Two pages from the scenario The Temple of Twins

The Temple of Twins

This scenario is a small, unplanned heroquest through Praxian myths in order to re-establish a temple's harmony. This is an original idea, and heroquests are a unique aspect of RuneQuest, as they allow you to bring the myths of Glorantha to life. Moreover, the PCs might be confronted by a dilemma in the end. Still, some of the tests are bound to fail, as it is highly likely the PCs lack the specific skills required. Luckily, they can also fail all the tests and still get to the end, but pretty battered. I want to like this scenario, because I love myths, but I'm not sure it is going to be fun for the players, so I would make some changes before running it. For example, you could run the campaign with an all-Praxian party including at least one initiate of Eiritha (see Cults of RuneQuest: the Earth Goddesses for more info about that cult). That way, this scenario would make that character (and player) shine as she leads the way through the heroquest while the other PCs follow her and help keep her alive.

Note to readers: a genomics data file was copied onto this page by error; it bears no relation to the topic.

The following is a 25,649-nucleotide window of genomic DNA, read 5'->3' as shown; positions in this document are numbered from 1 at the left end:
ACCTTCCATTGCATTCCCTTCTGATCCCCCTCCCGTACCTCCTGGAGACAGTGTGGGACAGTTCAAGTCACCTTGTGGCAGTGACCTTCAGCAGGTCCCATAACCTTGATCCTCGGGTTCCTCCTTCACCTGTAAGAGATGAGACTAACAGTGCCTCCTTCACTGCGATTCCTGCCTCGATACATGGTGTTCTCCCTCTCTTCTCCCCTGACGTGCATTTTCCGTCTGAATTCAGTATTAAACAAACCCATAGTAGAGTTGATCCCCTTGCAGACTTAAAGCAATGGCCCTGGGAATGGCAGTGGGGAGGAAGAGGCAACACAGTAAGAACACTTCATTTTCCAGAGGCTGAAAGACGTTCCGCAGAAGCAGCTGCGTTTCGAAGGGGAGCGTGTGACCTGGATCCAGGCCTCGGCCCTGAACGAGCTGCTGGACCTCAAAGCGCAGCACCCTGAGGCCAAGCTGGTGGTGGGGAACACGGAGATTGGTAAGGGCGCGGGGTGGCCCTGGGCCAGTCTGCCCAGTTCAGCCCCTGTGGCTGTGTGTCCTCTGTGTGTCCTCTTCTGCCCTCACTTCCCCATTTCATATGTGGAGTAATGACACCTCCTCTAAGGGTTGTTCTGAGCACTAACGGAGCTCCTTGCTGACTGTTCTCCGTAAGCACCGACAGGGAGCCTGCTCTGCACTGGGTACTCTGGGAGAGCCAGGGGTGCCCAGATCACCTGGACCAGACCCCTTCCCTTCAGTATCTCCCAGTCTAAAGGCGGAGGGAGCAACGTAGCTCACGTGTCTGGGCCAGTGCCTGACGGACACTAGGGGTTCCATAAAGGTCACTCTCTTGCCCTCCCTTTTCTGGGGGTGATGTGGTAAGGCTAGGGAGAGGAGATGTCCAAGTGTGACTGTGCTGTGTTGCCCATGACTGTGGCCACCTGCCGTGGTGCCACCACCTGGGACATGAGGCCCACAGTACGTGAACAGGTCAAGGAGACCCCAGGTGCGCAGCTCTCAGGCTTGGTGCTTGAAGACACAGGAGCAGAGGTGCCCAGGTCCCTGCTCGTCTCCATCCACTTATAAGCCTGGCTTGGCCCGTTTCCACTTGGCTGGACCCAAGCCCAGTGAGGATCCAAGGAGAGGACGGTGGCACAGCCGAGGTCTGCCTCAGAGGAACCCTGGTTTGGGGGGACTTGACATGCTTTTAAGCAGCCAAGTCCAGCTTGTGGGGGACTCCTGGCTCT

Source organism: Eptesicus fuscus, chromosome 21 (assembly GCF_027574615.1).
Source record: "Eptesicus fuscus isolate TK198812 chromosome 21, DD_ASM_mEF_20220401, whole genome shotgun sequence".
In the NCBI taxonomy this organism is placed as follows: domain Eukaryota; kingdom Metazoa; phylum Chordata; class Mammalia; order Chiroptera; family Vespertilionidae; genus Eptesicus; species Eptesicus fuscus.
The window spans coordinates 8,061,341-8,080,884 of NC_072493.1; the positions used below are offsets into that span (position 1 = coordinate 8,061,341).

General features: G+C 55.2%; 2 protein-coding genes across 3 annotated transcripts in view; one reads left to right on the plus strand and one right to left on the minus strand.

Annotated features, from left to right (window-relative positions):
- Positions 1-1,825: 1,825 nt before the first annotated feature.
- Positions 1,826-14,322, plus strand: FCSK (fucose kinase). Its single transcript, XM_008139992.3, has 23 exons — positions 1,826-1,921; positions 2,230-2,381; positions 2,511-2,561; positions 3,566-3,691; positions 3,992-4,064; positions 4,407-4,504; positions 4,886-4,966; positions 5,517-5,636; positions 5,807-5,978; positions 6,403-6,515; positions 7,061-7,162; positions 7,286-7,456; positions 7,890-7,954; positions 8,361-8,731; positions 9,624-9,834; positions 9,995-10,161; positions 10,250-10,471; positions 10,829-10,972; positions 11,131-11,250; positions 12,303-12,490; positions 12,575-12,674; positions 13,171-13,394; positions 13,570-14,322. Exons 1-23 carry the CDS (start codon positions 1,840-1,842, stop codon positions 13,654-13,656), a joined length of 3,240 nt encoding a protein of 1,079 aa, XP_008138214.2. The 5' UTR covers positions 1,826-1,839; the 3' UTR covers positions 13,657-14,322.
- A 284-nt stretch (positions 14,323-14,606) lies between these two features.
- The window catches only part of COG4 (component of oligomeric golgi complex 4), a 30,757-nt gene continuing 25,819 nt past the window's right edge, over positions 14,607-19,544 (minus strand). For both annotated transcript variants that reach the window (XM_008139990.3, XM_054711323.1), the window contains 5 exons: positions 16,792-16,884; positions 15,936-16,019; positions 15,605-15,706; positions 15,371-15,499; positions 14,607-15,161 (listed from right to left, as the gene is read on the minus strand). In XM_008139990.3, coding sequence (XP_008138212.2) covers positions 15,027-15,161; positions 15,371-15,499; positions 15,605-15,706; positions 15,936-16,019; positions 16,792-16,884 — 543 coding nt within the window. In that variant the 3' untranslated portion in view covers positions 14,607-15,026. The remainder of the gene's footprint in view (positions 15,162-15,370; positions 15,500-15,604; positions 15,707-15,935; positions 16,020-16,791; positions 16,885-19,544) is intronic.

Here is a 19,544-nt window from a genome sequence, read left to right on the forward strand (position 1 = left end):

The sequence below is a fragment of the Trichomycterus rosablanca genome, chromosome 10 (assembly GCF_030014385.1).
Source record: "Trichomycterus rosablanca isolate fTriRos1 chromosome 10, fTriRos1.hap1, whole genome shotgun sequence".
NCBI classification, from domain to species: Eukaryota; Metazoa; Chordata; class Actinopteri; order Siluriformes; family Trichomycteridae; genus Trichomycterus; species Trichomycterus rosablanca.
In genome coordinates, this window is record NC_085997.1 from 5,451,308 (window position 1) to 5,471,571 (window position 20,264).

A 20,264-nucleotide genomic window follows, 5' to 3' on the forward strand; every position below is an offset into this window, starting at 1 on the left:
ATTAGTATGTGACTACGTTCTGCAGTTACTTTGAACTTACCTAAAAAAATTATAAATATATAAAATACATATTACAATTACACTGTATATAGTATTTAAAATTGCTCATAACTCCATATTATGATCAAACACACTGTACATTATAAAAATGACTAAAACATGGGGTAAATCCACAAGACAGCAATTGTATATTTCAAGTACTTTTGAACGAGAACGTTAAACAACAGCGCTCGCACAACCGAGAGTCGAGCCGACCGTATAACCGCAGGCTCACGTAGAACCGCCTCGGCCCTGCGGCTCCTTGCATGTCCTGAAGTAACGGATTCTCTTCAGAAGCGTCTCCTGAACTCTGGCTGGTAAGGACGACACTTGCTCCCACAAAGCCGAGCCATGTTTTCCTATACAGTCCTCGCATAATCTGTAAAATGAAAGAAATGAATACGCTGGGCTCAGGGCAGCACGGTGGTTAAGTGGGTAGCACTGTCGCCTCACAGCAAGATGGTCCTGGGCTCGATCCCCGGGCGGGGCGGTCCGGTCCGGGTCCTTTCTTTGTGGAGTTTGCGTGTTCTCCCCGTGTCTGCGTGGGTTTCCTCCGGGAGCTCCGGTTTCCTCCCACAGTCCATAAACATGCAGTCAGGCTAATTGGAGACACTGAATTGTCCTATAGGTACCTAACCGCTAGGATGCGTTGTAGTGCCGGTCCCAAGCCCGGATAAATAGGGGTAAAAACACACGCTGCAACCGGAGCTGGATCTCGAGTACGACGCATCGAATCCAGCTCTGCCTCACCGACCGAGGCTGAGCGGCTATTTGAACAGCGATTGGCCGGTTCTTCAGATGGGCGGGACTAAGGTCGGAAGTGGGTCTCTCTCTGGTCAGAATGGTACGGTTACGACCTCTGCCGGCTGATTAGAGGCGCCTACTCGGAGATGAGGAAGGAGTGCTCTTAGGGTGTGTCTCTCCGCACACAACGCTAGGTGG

There is a lot you can miss if you are bad at survival skills while traversing the Praxian myths

Praxian encounters

To round up the book, the appendix includes 34 pages full of stats for many kinds of encounters in Prax. These range from herders and raiders from the main Praxian tribes, to fauna and flora such as the waterthief plant, and ghosts and weird spirits such as the hyena spirit pack (my favourite). More than enough to make your life easy when running adventures in Prax, or to spice up the 4 scenarios in the book.

The encounter section is full of stats to make your life easier as a GM

All in all

Sacred Earth, Sacred Water is a wonderful book. It is a crash course on Praxian culture and it immerses the players in a harsh way of life. The writing is good, and the art and layout are top-notch. The scenarios include original ideas throughout, and even if you don't run them as written, there is a lot to use in them. Moreover, a lot of care has been put into making this both a useful and nice-looking book, and the authors' effort to make the scenarios as flexible as possible is specially commendable.